HUNTSVILLE, Texas (AP) — Attorneys for a condemned killer insisted his execution this week should be stopped because he risks the same ordeal experienced recently by an Oklahoma inmate whose lethal injection was aborted by the failure of an intravenous line carrying the deadly drugs.
Robert Campbell’s execution scheduled for Tuesday evening would be the first nationally since Clayton Lockett’s bungled punishment April 29 in Oklahoma. Lockett died of an apparent heart attack after Oklahoma prison officials stopped his execution.
Lawyers for Campbell filed appeals to block his execution, which would be the eighth this year in Texas and the fourth in recent weeks to use a lethal dose of pentobarbital Texas prison officials obtained from a compounding pharmacy they’ve refused to identify.
Three Texas executions with the new stock of the sedative were carried out last month without incident.
But Campbell’s attorneys — citing the Oklahoma case that President Barack Obama said was “inhumane” — renewed arguments raised in earlier Texas cases that the secrecy meant they could not verify the potency of the pentobarbital and competency of the pharmacy providing it, meaning Campbell could be subjected to unconstitutional pain and suffering.
“Frighteningly, Texas is pursuing the path of secrecy in the midst of these deeply troubling events, and even in the immediate wake of events in Oklahoma,” said Maurie Levin, Campbell’s lead attorney in a federal civil rights suit. “Information about the source of lethal injections drugs — particularly in today’s fraught arena — is vital.”
Attorneys for the state of Texas disputed Levin’s arguments, saying they were “speculative” and did not demonstrate a significant risk of pain. Texas was not using a new method of execution and did not employ the three-drug procedure used in Oklahoma, they said. Texas had carried out three executions with the new drug supply and courts already had ruled the process was acceptable, the state said.
The Texas procedures are “vastly different from the situation in Oklahoma in which an admittedly new protocol was used,” said Ellen Stewart-Klein, an assistant attorney general.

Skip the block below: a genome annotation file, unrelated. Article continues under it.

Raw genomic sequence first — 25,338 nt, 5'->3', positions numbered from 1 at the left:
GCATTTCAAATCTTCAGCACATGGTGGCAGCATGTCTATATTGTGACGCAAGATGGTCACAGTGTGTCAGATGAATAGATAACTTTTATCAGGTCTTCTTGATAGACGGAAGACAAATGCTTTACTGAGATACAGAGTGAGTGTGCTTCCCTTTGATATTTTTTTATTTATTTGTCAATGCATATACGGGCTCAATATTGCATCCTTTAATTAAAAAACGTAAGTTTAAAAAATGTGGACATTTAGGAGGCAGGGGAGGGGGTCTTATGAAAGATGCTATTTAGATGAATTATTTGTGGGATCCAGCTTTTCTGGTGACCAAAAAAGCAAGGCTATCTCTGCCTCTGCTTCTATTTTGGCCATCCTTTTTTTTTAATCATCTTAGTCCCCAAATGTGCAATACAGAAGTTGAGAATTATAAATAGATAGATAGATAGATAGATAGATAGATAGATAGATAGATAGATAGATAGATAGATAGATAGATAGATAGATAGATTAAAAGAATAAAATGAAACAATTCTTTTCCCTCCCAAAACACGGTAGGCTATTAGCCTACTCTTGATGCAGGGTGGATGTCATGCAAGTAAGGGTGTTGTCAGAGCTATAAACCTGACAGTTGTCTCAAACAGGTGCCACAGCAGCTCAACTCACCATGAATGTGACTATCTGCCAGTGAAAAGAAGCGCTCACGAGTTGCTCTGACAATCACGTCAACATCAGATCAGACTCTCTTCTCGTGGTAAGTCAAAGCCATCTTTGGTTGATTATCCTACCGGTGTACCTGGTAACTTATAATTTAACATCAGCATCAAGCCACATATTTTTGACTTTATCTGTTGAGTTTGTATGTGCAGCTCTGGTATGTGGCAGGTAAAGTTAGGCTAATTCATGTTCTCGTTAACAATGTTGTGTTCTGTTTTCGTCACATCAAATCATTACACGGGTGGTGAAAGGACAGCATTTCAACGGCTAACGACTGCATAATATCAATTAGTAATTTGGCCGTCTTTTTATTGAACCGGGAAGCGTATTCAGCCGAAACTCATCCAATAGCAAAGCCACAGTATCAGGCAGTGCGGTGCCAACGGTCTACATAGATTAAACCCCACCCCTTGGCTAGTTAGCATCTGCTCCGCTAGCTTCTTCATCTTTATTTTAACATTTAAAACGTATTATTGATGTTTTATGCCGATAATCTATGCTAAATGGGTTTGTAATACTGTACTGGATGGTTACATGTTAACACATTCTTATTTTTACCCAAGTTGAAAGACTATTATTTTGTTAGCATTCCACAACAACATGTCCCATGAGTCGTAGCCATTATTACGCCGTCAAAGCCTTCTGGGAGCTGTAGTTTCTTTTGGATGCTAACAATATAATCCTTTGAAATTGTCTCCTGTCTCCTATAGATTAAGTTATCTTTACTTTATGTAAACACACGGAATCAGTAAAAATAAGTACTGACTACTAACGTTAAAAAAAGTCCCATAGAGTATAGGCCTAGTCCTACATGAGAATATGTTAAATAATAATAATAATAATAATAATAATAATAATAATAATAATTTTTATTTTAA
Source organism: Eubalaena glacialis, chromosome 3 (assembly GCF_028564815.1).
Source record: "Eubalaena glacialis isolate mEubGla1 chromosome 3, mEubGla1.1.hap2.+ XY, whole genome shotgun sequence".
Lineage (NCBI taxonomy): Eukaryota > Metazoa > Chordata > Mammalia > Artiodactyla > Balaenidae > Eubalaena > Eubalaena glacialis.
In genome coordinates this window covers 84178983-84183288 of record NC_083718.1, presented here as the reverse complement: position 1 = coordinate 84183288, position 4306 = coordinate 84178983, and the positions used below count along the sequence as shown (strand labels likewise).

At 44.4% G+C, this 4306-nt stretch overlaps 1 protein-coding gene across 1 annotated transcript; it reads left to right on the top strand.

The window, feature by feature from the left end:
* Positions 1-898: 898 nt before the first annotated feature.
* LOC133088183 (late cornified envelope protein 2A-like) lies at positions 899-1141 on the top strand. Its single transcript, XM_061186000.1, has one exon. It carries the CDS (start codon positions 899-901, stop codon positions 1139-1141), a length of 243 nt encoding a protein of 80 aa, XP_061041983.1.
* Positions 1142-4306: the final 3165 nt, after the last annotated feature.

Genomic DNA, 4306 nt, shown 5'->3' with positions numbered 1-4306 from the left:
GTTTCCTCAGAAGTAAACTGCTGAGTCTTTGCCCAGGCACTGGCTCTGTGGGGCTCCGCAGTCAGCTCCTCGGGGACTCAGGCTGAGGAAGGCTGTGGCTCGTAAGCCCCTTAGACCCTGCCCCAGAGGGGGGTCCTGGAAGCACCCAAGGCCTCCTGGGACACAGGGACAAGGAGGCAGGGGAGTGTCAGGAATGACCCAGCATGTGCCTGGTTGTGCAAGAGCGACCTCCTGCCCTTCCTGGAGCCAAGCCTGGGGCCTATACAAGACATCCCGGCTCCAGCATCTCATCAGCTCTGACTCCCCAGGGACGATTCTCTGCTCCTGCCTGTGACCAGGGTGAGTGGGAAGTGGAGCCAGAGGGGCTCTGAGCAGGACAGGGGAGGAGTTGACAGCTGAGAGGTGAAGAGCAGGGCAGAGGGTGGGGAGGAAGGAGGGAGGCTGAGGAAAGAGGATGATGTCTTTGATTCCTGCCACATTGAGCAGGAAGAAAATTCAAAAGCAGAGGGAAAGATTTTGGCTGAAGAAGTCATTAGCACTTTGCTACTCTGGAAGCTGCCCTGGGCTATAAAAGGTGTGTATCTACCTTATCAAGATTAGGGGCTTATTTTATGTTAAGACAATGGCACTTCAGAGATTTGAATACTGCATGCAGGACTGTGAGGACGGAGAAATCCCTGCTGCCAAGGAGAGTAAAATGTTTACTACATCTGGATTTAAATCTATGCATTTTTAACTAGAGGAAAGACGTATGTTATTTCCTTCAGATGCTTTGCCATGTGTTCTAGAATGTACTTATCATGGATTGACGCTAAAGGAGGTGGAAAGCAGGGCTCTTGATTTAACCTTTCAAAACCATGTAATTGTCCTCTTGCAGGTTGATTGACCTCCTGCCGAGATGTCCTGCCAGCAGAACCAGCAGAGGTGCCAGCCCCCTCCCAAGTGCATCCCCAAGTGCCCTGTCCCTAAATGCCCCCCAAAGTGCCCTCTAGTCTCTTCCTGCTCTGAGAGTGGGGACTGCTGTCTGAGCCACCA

A federal judge in Houston last week rejected Campbell’s appeal on the secrecy issue, saying his hands were tied because of rulings from the 5th U.S. Circuit Court of Appeals in previous cases. But U.S. District Judge Keith Ellison urged the 5th Circuit to reconsider the issue because it seemed to “shield crucial elements of the execution process form open inquiry.”
Texas obtained a new execution drug supply and invoked secrecy in late March as a previous stock was reaching its expiration date. The confidentiality was necessary to keep the provider, a compounding pharmacy, from threats of violence from death penalty opponents, prison officials said.
Campbell’s civil rights lawsuit joined another appeal Monday in the 5th Circuit that contended Campbell was mentally impaired, making him ineligible for execution under U.S. Supreme Court rulings.
Campbell, 41, was convicted of capital murder for the January 1991 slaying of a 20-year-old Houston bank teller, Alexandra Rendon, who was abducted while putting gas into her car, robbed, raped and shot. A companion of Campbell’s, Leroy Lewis, pleaded guilty, received 35 years in prison and is now on parole. Campbell was 18 at the time of the slaying and on parole after serving four months of a five-year sentence for robbery.
“I can’t imagine her last moments,” Rendon’s cousin, Israel Santana, said last week. “She had no chance. Think about what hell she endured … the agony she had to go through.”
Even before the Oklahoma problems, questions about execution procedures had drawn renewed attention from defense attorneys and death penalty opponents in recent months. States have scrambled to find new sources of execution drugs after several drugmakers, including many based in Europe, refused to sell their products for use in executions.
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